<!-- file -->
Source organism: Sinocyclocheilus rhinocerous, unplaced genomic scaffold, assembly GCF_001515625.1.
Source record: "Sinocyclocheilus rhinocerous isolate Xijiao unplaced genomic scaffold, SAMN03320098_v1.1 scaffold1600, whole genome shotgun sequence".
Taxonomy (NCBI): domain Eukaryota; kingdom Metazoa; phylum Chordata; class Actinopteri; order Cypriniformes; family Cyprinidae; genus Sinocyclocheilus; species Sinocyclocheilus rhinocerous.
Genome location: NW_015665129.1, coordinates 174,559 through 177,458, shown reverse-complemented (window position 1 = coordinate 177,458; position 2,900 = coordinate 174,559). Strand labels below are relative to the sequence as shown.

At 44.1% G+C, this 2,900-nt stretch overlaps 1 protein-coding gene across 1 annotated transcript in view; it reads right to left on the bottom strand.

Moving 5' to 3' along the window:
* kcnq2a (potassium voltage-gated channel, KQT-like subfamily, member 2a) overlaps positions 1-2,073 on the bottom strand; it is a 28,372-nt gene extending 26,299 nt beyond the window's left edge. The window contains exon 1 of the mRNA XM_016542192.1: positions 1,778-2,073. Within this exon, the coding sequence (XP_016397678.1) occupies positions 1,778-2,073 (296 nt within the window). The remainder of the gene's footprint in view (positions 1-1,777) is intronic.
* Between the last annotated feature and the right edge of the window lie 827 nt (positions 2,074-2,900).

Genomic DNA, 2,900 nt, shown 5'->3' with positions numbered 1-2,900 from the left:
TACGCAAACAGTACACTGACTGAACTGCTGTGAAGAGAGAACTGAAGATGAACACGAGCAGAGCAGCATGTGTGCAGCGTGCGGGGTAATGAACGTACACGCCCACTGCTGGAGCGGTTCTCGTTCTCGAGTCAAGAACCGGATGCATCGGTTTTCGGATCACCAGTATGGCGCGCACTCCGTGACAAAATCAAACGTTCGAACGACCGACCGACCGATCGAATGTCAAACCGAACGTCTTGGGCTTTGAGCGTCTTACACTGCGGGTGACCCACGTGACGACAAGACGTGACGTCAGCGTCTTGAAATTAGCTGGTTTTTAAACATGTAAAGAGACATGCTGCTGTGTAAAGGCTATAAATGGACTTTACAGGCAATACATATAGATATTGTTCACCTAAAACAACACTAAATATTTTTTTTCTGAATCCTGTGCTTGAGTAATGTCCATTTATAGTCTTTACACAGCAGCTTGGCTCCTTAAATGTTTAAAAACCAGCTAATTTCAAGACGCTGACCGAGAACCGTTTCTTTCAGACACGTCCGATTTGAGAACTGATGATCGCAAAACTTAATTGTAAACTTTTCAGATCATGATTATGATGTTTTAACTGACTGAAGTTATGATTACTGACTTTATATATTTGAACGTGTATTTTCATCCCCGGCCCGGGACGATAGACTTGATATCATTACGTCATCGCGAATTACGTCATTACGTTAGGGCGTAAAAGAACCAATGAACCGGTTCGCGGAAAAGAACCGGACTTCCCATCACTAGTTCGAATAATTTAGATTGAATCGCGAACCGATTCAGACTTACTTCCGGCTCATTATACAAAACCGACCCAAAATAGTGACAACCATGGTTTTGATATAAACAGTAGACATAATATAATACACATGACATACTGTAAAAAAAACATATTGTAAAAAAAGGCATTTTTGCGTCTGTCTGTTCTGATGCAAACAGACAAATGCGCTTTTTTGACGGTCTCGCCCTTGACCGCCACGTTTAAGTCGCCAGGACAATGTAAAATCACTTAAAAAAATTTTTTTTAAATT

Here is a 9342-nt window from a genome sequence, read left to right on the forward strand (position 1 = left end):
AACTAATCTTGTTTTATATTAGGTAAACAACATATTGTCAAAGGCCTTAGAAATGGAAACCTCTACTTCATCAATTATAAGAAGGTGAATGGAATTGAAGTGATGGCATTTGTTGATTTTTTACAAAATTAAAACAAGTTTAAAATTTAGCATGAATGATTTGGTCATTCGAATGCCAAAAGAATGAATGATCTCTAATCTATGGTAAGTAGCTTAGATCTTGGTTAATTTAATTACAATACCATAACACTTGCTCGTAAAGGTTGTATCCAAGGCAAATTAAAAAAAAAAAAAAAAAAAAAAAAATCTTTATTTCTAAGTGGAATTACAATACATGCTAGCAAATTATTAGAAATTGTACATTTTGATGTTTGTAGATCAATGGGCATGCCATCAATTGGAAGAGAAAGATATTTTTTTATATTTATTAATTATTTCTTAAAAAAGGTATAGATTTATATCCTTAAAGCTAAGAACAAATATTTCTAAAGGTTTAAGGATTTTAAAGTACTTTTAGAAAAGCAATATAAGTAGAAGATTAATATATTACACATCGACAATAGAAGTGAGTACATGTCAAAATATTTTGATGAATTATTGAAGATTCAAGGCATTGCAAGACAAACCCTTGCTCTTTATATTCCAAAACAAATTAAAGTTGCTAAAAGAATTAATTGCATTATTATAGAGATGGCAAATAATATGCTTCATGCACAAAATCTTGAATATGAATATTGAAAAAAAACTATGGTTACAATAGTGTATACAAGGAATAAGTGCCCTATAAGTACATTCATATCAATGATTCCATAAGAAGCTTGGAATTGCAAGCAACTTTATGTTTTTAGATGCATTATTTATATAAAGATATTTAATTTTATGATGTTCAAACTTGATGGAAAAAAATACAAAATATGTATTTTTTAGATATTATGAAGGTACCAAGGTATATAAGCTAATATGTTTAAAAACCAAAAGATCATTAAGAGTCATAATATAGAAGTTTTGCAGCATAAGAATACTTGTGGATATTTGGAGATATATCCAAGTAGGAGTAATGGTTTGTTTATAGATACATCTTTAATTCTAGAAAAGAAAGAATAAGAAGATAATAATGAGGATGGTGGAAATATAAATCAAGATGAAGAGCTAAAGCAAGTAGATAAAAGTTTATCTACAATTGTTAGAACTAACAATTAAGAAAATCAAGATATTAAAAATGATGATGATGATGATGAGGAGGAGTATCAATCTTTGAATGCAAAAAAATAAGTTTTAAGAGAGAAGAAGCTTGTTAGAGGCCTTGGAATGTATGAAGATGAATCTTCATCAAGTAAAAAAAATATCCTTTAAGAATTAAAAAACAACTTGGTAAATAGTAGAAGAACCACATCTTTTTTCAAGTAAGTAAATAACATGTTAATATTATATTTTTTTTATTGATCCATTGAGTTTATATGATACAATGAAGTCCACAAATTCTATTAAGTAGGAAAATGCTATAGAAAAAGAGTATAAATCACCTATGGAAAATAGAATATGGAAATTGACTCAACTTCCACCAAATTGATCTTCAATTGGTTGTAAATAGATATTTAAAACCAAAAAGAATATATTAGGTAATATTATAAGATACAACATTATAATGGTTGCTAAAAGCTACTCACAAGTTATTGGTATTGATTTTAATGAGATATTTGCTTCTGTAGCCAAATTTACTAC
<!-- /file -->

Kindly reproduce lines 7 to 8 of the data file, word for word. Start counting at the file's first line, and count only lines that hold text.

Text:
* kcnq2a (potassium voltage-gated channel, KQT-like subfamily, member 2a) overlaps positions 1-2,073 on the bottom strand; it is a 28,372-nt gene extending 26,299 nt beyond the window's left edge. The window contains exon 1 of the mRNA XM_016542192.1: positions 1,778-2,073. Within this exon, the coding sequence (XP_016397678.1) occupies positions 1,778-2,073 (296 nt within the window). The remainder of the gene's footprint in view (positions 1-1,777) is intronic.
* Between the last annotated feature and the right edge of the window lie 827 nt (positions 2,074-2,900).